From the community: Kevin Patterson
An interview with Kevin Patterson
Gender pronouns: He/Him
Location: Philadelphia, PA
Curator of :
-Poly Role Models
-Author of Love's Not Color Blind: Race and Representation in Polyamorous and Other Alternative Communities
- What is your current (or preferred) relationship structure and dynamic?
My current relationship structure is a wide range of partnerships spread both locally and over long-distance. I don’t keep a running tally of partners. There are just lots of people that I love and that have positive impact on my life. I just try to be as valuable to them as they are to me.
Was non-monogamy something you learned about at a certain point in your life, why did you feel drawn to it? And how did you start educating yourself around relationships that weren’t monogamous?
I had heard of non-monogamy a few times, by way of popular culture. But most of the time, it was represented in a problematic sort of way. Either problematic because of how limited the representation was or because it was presented as a negative in the lives of those involved. I didn’t engage in non-monogamy on purpose. I just stumbled into it and found a comfortable place. While it was initially a rush simply to be involved with multiple partners, I eventually started putting in the effort to do better by my partners and community. I started absorbing every book on non-monogamy that I could find. My wife and I began attending local Meetups and events. We both joined several online forums and took in as much as we could.
Tell us about dating in Phili. What’s great about it and what are the challenges? Where can you be out and where do you hesitate to make your status known?
Philadelphia is an awesome city for me because there’s a wide range of stuff to get into. But it’s not as hectic or overwhelming as, say, New York City. The variety extends to the type of people that I’m likely to meet and engage with. In that way, I’m never short on awesome people and awesome things to do with those people. The challenges, at least community-wise, is how difficult it is to be one of very people of color in some of the spaces that I find myself in. Especially in a city as diverse as Philly. Though it’s gotten better of the last couple of years, it still leaves a lot to be desired.
I don’t worry about being out or making my status known. I’ve made my face really visible. It’s too late to be scared about it now.
- Do you ever date in other cities? What do you notice is different?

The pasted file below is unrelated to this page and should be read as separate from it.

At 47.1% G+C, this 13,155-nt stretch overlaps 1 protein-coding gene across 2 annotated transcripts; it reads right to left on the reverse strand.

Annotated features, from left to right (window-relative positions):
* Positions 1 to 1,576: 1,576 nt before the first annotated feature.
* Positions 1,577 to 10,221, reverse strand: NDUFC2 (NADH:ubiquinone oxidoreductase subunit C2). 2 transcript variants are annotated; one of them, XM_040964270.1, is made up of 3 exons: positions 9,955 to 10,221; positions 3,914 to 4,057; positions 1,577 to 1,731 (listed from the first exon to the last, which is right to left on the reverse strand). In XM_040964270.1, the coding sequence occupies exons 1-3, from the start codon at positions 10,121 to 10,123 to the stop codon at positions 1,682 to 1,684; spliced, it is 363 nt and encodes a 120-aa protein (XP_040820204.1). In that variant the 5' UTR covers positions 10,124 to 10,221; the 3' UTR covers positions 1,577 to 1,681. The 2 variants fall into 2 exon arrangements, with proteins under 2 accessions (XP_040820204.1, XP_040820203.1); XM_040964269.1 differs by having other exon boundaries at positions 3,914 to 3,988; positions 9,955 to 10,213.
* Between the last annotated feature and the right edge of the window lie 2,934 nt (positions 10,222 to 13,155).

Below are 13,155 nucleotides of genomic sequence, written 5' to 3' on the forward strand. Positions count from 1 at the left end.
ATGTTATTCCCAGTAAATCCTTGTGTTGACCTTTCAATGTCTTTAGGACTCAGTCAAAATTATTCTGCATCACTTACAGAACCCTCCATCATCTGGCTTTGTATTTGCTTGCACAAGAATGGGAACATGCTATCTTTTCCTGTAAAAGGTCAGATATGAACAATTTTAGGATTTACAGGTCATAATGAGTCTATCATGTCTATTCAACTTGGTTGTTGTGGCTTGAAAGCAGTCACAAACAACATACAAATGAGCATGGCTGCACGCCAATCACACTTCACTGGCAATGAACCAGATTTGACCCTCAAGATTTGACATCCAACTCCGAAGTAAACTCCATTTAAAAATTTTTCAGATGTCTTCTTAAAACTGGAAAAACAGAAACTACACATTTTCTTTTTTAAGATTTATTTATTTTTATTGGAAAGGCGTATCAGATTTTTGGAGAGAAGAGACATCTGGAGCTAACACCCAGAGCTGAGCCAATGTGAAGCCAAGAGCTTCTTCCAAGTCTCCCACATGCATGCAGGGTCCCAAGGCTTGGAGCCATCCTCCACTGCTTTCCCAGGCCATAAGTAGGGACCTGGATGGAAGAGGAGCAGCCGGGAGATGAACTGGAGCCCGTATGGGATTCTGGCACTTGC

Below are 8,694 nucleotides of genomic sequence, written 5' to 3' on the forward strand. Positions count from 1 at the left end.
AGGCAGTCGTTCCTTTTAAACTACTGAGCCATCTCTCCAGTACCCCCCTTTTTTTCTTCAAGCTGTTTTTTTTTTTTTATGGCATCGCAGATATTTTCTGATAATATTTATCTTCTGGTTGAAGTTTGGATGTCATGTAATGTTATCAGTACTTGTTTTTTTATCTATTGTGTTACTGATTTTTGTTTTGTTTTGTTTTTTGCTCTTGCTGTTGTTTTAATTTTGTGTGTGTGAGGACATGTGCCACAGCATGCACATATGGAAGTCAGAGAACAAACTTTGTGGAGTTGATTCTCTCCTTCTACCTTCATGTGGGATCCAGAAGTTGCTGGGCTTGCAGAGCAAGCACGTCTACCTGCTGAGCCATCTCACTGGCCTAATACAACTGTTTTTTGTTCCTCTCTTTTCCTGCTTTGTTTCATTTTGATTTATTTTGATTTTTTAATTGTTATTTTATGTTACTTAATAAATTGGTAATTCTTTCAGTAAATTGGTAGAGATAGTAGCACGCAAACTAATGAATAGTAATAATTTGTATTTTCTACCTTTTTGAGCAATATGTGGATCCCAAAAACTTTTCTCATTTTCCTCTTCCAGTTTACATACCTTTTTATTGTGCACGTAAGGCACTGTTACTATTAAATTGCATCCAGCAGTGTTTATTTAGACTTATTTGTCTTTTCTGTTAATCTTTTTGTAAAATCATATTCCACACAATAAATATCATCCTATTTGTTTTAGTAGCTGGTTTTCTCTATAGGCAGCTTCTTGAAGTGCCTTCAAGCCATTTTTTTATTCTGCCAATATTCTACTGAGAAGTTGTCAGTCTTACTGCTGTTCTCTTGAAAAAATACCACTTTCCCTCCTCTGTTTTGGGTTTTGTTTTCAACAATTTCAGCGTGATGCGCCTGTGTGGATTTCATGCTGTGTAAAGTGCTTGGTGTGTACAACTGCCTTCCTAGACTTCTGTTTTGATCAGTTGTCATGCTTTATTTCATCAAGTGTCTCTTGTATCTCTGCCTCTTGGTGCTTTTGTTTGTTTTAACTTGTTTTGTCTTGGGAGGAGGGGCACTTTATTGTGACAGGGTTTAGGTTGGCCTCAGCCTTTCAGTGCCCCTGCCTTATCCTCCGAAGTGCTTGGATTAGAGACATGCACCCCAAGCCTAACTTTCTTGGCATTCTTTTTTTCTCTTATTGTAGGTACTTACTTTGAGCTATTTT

While I have partners that I visit in other cities, I’m never there long enough to have a really informed opinion of the local culture.
What are your thoughts on the language or lexicon of “polyamory”? Do you call yourself “poly” or something else? What parts of the lexicon if any do you identify with and what parts if any do you resist?
I do identify as polyamorous. My style of polyamory does read as relationship anarchy, but for me those aren’t two separate things. I understand that polyamory has certain stigmas that people seek to get away from. For me, it’s customizable enough that I’d rather work around those stigmas to reclaim the term in a positive way. As far as I’m concerned, every bit of the lexicon should be a conversation instead of a dead-end definition.
Do you consider yourself “queer”? Why or why not?
Not at all, by way of my polyamory. I’ve identified as straight for almost the entirety of my life. I’ve only recently edited that to “mostly straight” and I’m still trying to figure out what that means. Either way, I don’t think that gives me a right to take up space in queer identity conversation when I’ve inhabited and benefited from heterosexual privilege in almost every way that matters. That’s just my own take though. Others might feel differently.
What is different about your experience of non-monogamy because of being a black man? What do you wish more people understood about your experience?
As a black man, my polyamorous experience differs for the same reasons that my American experience differs. Often people get an instant idea of who they think I am or what I might be into. That instant idea creates assumptions that I’m expected to hold to...and unexpected results when I don’t. There’s far too much to pile into a couple of paragraphs here, but that’s why I wrote a book about how race and polyamory intersect, Love’s Not Color Blind: Race and Representation in Polyamorous and Other Alternative Communities.
In your Poly Role Models interview you remarked that “...I have to dodge commentary from monogamous people of color who might assume or insist that polyamory is ‘some white people shit.’” What can/should change about poly culture and what can be done to combat this reputation? Is there anything you would tell white people who want to do more/better to change this?
The thing we really need in this case is more and better representation. It’s so easy to not see yourself represented in a thing and then to assume that thing is not for you. Polyamory is one of those things. We need more visible people of color in these spaces...but that also means that white folks with platforms need to use them to prop up people who don’t get the same kind of exposure. That means bloggers, organizers, community leaders, etc.
What are your thoughts around monogamy?
It’s fine. It works for a lot of people and I’ve got nothing against that. My only issue with monogamy is that people often approach it as a default setting. Instead of making deliberate and intentional choices to craft the relationship that makes most sense to those involved, couples routinely just enter relationships as they were modeled by parents or pop culture. Without any real conversation about what the structure of the relationship will look like.